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Duplex Stainless Steel: A Critical Review of

Metallurgy, Engineering Codes and Welding Practices

Ramesh Bapat, CMfgE, P.E.

Chief Engineer I, Western Region Materials Engineering
FMC Technologies

Pradip Goswami, P.Eng., IWE

Welding and Metallurgical Specialist
Ontario, Canada

October 17,2012


1. Safety / Quality Moments

2. Introduction
3. Metallurgy
4. Corrosion Resistance / Testing Methods PREN, PREW
5. CCT / CPT Temperatures
6. Design Codes and Specifications
7. Role of Alloying Elements
8. Welding of Duplex and Super Duplex
9. Micrograph and Schaffer Diagram
10. Concluding Remarks
11. References
12. Acknowledgements


There are four (4) types of duplex lean duplex (20%Cr), duplex (22%Cr), super
duplex (25%Cr) and hyper duplex (30%+Cr)
Lean duplex is better than 316 grade stainless steel but not as good as duplex
Duplex has widespread application in offshore oil and gas, petrochemical and
other industries due to high strength, excellent resistance to SCC and good
Presence of dual microstructure ferritic / austenitic; excellent corrosion
resistance and strength, pitting resistance and resistance to chloride stress
Applications down hole tubulars, flow lines, manifolds
Maximum operating temperatures; limited to 230C (447F)

Metallurgy of Duplex Stainless Steels (DSS)

DSS solidify as fully ferritic, some of which transforms to austenite as temperature

falls to 1000C (1832F)
Nitrogen promotes austenite formation from the ferrite at a higher temperature;
however, while cooling, carbides, nitrides, sigma and other intermetallic phases
are possible (microstructural constituents)
Solidification diagram of DSS Fe-Cr-Ni system at 68% iron

Corrosion Resistance

DSS exhibit a high level of corrosion resistance in most environments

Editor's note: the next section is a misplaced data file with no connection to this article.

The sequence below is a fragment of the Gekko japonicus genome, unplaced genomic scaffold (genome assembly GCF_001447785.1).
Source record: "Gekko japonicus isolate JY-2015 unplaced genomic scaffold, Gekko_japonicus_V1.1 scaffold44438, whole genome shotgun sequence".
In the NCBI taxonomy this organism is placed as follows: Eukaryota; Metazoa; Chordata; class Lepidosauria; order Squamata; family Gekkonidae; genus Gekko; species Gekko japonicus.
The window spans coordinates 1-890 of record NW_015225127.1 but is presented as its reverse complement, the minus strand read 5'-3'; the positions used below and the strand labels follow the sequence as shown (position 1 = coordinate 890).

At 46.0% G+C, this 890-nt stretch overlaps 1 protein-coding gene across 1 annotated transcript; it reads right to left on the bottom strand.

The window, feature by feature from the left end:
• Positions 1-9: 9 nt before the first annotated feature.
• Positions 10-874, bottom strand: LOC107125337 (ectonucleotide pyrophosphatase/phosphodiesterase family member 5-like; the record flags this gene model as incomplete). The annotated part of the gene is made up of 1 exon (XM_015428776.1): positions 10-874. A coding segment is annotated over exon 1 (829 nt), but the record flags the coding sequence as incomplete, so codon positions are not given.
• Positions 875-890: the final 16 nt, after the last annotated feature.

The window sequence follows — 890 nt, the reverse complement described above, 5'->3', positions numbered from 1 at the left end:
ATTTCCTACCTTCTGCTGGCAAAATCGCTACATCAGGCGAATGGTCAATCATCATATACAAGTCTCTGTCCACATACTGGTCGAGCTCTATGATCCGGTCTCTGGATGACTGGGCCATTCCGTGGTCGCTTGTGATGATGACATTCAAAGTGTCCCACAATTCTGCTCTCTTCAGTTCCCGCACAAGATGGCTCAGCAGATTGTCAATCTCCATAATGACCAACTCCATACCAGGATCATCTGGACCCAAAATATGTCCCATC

If microstructure contains at least 35% ferrite, duplex grades are more resistant to
chloride stress cracking than austenitic grades like 304 and 316. Ferrite is
susceptible to hydrogen embrittlement; hence, duplex grades are not suitable
where hydrogen may be charged into the metal
In the 1980s, a higher alloyed DSS grade was developed called super duplex
Super duplex grades are made to withstand more aggressive environments, but
bear risk of precipitating unfavorable phases due to higher alloying elements
Super duplex grades are usually characterized by a Pitting Resistance Equivalent
Number (PREN) higher than 40
The higher the PREN number, the better the corrosion resistance
PREN= (%Cr) + (3.3x%Mo) + (16x%N)
PREW= (%Cr) + (3.3x%Mo) +(0.5%W) + (16x%N)

Role of Alloying Elements in Duplex

Chromium (Cr) Ferrite Stabilizer A minimum of 10.5% chromium is necessary to

form a stable passive film to protect steel from mild atmospheric corrosion. The
corrosion resistance is higher with increasing chromium content
Molybdenum (Mo) Ferrite Stabilizer Molybdenum acts to support chromium to
provide chloride corrosion resistance and resistance to pitting corrosion;
molybdenum also resists tendency to form detrimental intermetallic phases (e.g.: